Barclays released a flock of black swans on Thursday, with a report listing all the things that might blindside commodity markets in 2017. One always worth keeping an eye on, but especially so this year: North Korea.
North Korea matters not because of how much raw material it produces or consumes—both negligible—but because of where it is, sandwiched between the rising superpower of China and South Korea, a major ally of the incumbent superpower, the U.S.
North Korea’s leader, Kim Jong Un, kicked off the year by claiming his regime is close to test-launching a missile that could hit the West Coast of that incumbent superpower. The incoming American president, not known for letting such rhetoric go unchallenged, used his own public address system to rebut it:
The more relevant tweet came just after, though:
That second tweet showed that, whether or not Los Angeles really faces an imminent threat from Pyongyang, Kim may help unleash what increasingly looks like a realistic black swan in 2017: a U.S.-China trade war.
Why North Korea Matters: Location, Location, Location
Trump’s antipathy to what he characterizes as an unbalanced relationship between the U.S. and China goes beyond mere rhetoric, if his appointments are any guide.
Peter Navarro, who will run the White House National Trade Council, was joint author of a report published in September asserting, among other things, that China’s entry to the World Trade Organization in 2001 was “a critical catalyst for America’s slow growth plunge.”
Meanwhile, Robert Lighthizer, Trump’s nominee for U.S. trade representative, shares similar views and has experience squeezing trading partners viewed as getting one over on Americans: namely, Japan in the 1980s, when Lighthizer was part of the Reagan administration. And Japan is an ally.
What makes this more-hawkish stance especially risky is something due to happen later this year: China’s own leadership transition around the Communist Party’s 19th Congress (these gatherings happen twice every decade). It isn’t like President Xi Jinping faces the sort of battle that brought Trump to power, of course. But, having already moved very quickly to consolidate his own leadership in the past few years, he will be keen to promote many of his allies to positions of power. So being seen as soft in the face of a more aggressive, and vocal, American administration—which, for example, prods at particular sore points such as Taiwan—is a no-no.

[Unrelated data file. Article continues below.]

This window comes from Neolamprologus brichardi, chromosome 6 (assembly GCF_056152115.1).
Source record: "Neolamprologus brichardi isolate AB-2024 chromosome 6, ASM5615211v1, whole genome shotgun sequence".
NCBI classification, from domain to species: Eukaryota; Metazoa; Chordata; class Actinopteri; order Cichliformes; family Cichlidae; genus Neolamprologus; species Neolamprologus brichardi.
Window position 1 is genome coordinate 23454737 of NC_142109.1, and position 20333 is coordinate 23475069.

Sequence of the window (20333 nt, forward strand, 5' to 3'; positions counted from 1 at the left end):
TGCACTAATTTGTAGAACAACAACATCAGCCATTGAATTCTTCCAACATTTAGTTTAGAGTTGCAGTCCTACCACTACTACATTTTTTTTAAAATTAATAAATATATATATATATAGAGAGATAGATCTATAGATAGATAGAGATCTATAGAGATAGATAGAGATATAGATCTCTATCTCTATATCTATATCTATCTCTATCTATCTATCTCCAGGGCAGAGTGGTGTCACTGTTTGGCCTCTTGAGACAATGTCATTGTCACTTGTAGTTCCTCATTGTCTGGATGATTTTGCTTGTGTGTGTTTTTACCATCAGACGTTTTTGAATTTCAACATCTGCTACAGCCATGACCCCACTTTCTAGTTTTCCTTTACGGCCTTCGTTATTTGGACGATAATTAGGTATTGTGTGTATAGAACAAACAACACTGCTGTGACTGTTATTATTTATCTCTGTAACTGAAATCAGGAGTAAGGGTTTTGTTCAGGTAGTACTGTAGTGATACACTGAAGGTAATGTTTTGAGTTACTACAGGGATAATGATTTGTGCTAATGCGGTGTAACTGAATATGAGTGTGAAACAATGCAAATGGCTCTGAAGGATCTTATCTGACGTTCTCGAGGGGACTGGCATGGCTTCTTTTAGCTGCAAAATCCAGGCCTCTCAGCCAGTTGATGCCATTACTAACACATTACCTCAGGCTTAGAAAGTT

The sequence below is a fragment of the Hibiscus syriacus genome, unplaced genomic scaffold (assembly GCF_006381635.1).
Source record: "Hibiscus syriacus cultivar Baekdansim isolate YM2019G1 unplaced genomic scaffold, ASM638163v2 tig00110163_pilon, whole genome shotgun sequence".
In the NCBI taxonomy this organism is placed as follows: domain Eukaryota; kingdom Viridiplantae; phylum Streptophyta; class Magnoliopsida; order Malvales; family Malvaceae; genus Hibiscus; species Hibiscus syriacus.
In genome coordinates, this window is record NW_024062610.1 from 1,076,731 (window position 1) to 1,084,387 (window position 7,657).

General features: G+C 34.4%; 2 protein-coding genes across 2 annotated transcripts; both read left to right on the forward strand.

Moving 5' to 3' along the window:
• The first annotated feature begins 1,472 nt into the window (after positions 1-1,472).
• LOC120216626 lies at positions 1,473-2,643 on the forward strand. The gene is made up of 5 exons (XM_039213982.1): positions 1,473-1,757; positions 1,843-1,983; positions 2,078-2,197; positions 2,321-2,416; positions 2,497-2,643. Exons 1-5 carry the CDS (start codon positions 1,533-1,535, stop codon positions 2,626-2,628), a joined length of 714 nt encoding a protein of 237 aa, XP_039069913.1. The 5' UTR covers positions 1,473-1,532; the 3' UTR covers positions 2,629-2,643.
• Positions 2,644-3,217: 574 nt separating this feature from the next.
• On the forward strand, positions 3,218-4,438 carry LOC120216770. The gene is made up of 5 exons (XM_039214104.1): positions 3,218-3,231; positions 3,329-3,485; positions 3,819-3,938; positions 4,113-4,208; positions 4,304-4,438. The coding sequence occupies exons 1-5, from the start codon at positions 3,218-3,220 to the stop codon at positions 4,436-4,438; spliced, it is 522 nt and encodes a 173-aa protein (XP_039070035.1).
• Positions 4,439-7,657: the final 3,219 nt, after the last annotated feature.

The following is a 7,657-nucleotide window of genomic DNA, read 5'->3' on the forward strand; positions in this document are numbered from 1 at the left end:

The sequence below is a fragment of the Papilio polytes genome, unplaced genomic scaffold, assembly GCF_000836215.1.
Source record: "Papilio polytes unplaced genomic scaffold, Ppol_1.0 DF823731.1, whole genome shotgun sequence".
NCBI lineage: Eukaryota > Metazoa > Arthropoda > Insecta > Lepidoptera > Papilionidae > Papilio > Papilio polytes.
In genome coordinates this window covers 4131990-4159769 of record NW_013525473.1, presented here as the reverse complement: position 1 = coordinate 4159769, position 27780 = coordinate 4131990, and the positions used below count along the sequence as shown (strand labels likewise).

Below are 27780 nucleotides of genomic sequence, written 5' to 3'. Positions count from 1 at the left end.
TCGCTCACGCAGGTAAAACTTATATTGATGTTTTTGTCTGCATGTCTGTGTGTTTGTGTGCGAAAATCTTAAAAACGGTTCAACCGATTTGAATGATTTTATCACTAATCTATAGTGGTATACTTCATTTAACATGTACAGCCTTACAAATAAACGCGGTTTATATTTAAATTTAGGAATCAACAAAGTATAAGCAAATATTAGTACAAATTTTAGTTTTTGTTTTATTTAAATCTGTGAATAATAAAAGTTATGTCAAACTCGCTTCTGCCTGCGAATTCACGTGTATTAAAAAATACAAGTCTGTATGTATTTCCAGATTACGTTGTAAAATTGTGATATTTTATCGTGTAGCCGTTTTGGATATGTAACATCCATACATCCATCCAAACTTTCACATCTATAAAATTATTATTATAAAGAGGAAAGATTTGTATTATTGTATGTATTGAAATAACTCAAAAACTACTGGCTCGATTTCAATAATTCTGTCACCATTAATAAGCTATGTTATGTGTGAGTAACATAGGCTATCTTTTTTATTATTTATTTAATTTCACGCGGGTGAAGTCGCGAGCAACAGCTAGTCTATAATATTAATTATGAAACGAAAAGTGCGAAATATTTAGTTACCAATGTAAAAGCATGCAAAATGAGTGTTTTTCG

North Korea, in 2017 especially, is a wildcard. In part, this is because its provocations are driven less by foreign policy considerations per se and more by Kim’s need to manage internal rivalries, according to Peter Zeihan, a geopolitical consultant and author of “The Absent Superpower.” He says Kim’s need to balance inter-generational factions in North Korea’s military, especially, means the situation is “more unstable than it’s ever been.”
The upshot is that North Korea’s behavior won’t necessarily be modified by the particular state of U.S.-China relations at that particular moment. Even a fizzled missile test—itself possibly prompted by rhetoric from Washington—would offer more ammunition for a concerted push against China over trade.
And while Beijing knows that neither a trade war with the U.S. nor a crisis on the Korean peninsula is really in its best interests, domestic politics might well compel it to dig in its heels on behalf of its troublesome ally. The risk of miscalculation in this sort of multi-sided brinkmanship is high.
When it comes to commodities, be it oil or major metals such as copper, Chinese demand is what really counts. And this is largely the product of a free-trading global order implicitly underwritten by U.S. commitments. North Korea was never part of that but could well make its own inimicable, ill-timed contribution to upending it.